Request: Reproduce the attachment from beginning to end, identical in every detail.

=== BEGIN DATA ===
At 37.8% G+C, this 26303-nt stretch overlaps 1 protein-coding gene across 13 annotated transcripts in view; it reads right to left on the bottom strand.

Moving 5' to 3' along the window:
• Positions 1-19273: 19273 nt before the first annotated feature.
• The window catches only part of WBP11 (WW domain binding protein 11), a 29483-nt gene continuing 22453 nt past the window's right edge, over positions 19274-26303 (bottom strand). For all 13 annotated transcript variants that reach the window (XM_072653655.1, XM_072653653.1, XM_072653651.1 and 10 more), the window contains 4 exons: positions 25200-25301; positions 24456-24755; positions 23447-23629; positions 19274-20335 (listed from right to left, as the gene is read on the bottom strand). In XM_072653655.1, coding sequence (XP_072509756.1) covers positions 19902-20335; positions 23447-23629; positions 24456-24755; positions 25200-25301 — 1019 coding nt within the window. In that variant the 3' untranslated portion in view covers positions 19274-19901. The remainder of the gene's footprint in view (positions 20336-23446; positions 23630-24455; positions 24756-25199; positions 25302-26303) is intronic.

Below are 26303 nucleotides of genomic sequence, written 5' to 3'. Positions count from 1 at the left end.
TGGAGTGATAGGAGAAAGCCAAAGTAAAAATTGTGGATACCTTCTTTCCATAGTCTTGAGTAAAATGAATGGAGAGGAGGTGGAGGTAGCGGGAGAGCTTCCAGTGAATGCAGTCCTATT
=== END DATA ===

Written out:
At 37.8% G+C, this 26303-nt stretch overlaps 1 protein-coding gene across 13 annotated transcripts in view; it reads right to left on the bottom strand.

Moving 5' to 3' along the window:
• Positions 1-19273: 19273 nt before the first annotated feature.
• The window catches only part of WBP11 (WW domain binding protein 11), a 29483-nt gene continuing 22453 nt past the window's right edge, over positions 19274-26303 (bottom strand). For all 13 annotated transcript variants that reach the window (XM_072653655.1, XM_072653653.1, XM_072653651.1 and 10 more), the window contains 4 exons: positions 25200-25301; positions 24456-24755; positions 23447-23629; positions 19274-20335 (listed from right to left, as the gene is read on the bottom strand). In XM_072653655.1, coding sequence (XP_072509756.1) covers positions 19902-20335; positions 23447-23629; positions 24456-24755; positions 25200-25301 — 1019 coding nt within the window. In that variant the 3' untranslated portion in view covers positions 19274-19901. The remainder of the gene's footprint in view (positions 20336-23446; positions 23630-24455; positions 24756-25199; positions 25302-26303) is intronic.

Below are 26303 nucleotides of genomic sequence, written 5' to 3'. Positions count from 1 at the left end.
TGGAGTGATAGGAGAAAGCCAAAGTAAAAATTGTGGATACCTTCTTTCCATAGTCTTGAGTAAAATGAATGGAGAGGAGGTGGAGGTAGCGGGAGAGCTTCCAGTGAATGCAGTCCTATT